The song was co-written with Nashville songwriter and novelist Alice Randall, an African-American woman who wrote "The Wind Done Gone," a slave's eye view of "Gone With the Wind," a few years ago. Randall also co-wrote the first No. 1 country song penned by a black woman: Trisha Yearwood's "XXX's and OOO's (An American Girl)."

Young began working on "Blinded by Stars," which features electric guitar by Kimbrough, shortly after the Sept. 11 attacks, for a First Amendment benefit concert at the Bluebird Cafe in Nashville. Originally, it was a comment on American culture.

"I feel like America has a major issue with celebrity obsession," she says. "Just look at the icons little girls have to look up to. This is not where our attention needs to be. So I was thinking about being 'blinded by stars.'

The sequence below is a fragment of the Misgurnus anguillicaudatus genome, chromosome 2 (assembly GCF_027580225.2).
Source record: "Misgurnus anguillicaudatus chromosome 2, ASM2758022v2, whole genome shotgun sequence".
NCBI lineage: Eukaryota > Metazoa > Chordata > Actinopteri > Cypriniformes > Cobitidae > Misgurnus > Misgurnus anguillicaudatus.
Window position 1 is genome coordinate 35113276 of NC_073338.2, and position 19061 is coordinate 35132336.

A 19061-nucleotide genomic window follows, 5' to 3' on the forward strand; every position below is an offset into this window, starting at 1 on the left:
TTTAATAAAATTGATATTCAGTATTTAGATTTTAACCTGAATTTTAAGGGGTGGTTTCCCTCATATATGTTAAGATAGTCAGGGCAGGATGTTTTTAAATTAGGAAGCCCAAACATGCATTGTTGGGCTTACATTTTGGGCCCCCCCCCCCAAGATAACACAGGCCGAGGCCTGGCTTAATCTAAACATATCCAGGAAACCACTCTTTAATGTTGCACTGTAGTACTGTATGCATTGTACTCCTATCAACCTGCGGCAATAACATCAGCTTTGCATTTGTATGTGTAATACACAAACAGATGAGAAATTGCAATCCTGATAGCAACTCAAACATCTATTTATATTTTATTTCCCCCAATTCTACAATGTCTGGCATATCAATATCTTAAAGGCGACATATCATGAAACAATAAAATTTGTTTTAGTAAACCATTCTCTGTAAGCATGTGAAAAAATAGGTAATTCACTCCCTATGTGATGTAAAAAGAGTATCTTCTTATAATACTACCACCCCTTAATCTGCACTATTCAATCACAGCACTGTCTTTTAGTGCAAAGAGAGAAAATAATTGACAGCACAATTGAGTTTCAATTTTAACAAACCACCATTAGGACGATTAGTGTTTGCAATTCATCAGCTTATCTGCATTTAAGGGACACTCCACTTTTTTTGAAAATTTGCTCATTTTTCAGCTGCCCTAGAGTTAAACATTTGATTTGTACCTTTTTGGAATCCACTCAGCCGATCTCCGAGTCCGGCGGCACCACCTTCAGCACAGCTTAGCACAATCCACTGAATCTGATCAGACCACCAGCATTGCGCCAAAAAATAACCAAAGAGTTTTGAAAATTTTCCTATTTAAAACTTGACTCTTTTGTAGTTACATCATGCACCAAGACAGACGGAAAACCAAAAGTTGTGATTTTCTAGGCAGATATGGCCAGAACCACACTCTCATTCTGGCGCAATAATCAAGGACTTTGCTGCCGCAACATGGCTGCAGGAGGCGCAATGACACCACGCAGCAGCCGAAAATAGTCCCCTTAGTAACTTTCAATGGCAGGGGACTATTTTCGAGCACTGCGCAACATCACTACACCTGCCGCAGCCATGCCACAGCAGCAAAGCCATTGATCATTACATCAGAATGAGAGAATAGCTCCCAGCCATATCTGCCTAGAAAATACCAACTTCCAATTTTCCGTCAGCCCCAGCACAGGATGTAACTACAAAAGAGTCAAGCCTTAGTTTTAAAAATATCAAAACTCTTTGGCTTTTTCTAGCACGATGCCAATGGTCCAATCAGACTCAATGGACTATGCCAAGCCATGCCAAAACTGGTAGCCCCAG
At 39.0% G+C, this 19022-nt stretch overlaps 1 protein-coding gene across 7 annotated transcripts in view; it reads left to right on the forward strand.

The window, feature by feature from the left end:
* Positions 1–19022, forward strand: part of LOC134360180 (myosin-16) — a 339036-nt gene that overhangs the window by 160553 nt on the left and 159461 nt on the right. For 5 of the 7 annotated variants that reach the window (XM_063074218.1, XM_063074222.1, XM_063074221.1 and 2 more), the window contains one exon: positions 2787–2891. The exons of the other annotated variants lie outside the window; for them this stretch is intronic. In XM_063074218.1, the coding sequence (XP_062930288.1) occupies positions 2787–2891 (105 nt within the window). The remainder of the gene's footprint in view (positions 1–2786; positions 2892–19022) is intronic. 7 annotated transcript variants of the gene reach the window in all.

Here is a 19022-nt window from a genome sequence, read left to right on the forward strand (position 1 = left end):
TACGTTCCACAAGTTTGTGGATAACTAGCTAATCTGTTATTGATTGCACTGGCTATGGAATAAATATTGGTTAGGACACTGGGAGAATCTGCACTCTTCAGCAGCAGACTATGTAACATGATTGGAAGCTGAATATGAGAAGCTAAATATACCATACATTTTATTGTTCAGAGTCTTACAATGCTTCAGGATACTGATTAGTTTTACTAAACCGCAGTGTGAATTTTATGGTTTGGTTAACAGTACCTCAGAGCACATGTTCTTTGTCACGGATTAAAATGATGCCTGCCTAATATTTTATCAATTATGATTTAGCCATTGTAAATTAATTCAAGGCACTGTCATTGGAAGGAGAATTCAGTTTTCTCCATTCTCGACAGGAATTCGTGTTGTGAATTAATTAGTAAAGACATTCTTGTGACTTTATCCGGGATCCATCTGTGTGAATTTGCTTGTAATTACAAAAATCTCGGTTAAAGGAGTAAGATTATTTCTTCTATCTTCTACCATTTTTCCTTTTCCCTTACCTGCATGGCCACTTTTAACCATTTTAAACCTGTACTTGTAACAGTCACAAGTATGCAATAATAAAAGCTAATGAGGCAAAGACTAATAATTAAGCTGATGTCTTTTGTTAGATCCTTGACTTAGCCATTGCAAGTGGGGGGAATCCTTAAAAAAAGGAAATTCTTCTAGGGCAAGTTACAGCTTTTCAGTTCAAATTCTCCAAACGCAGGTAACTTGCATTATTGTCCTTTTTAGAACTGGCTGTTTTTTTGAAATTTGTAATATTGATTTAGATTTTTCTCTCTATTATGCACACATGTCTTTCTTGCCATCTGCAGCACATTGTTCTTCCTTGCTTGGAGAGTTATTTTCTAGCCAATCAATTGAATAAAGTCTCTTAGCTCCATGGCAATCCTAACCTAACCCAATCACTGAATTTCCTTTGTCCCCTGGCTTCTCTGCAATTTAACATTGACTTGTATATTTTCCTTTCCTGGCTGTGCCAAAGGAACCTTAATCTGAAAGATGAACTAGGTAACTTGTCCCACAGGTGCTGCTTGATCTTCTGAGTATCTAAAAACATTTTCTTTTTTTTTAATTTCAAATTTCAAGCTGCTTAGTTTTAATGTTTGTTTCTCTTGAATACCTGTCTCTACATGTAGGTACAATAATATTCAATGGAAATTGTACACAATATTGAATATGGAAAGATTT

"But it also is about patriotism. I'm proud to be an American, but I'm much more proud to be a human being. Nationalism is a hindrance. We are letting the global community down by thinking about only what's best for America."

Meanwhile, Young and her band are on the road, building an audience as they push to get "Plow" heard on mainstream country radio. And she hopes that more people will "get" bluegrass and traditional acoustic music.

"For me, what bluegrass represents -- besides acoustic music that's difficult to play, and the more you get into it the more you're blown away by it -- for me it's what it symbolizes that touches my heart," she says.

"It is acoustic, so you don't need electricity to play it. The values that are given is what I'm longing for as person, values of what society was like before it got like this."

Then she laughs.

"But for me, being a postmodern young woman, I can't help that I was raised on Madonna. I loved Madonna. And you can't get the pop (music) out of you. Whatever has gone into this mixture, it's in the cookie."